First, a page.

Of the 257 TB patients tested for HIV infection, 106 were positive giving a prevalence of 41.2% infection in this group. This is the highest rate that has been reported for such studies in Nigeria. Reports of similar studies in Nigeria reported 12.0% in Ile-Ife [4], 10.0% in Kano [5], 10.5% and 14.9% among children and adults respectively in Sagamu [6] and 28.12% in Ibadan [7]. In relation to gender, 44.83% (52/116) of the female patients tested positive while 38.30% (54/141) of the male patients tested positive for HIV infection. This difference was found to be statistically significant (p<0.05). This is probably related to the higher incidence of HIV infection usually found in females than males which could have predisposed more of them to TB as the former is known to activate dormant TB. Women are also known to have a higher susceptibility to HIV infection and are usually exposed to sexual activities earlier than men mainly due to economic circumstances. Furthermore, most African women are so subordinated to their husbands that they have little or no say in issues related to sexual relationships [6]. It is therefore possible for one male to have been the source of infection to several females. This could have also been the reason for the preponderance of HIV infection among the female patients. Interestingly, this study was carried out in an environment where polygamy thrives a lot. Although in their study of sex differences in the clinical presentation of urban Nigerian patients with pulmonary tuberculosis, Lawson and colleagues [8] noted that women were more likely to be co-infected with HIV than males while Odaibo et al.[9] did not observe any significant difference in the rate of co-infection in relation to gender.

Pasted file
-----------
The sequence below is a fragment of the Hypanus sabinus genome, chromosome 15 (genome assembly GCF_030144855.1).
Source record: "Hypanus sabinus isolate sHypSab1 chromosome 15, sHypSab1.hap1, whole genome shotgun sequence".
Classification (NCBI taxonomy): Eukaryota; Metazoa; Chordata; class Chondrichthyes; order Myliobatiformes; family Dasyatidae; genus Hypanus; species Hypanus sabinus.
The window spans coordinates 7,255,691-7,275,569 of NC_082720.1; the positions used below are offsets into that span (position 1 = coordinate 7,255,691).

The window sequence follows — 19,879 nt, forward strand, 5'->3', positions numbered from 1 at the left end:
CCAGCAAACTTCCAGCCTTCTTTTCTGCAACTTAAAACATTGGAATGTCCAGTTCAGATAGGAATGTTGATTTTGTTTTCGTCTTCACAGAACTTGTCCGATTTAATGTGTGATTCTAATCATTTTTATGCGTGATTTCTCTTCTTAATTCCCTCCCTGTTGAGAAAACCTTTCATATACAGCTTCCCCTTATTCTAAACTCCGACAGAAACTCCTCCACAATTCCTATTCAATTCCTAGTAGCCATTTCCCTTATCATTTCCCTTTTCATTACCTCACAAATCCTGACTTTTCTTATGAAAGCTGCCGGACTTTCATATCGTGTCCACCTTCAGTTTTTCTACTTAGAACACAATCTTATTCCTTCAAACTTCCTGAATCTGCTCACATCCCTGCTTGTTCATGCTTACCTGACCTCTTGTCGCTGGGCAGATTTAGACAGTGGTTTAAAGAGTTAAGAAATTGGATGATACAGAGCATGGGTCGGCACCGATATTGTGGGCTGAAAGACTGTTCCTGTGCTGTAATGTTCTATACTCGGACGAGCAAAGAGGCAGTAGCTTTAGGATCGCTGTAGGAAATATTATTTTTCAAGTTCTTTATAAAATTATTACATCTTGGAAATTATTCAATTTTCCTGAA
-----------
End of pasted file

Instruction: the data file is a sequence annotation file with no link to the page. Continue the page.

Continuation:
Based on the findings of this study there is a high HIV prevalence in TB patients. This is of great concern especially as it might affect both patient management and public health prospective. It therefore underscores the need for routine HIV serology on all TB patients so as to reduce the synergistic effect of the duet which in effect will reduce morbidity and mortality resulting from co-infection.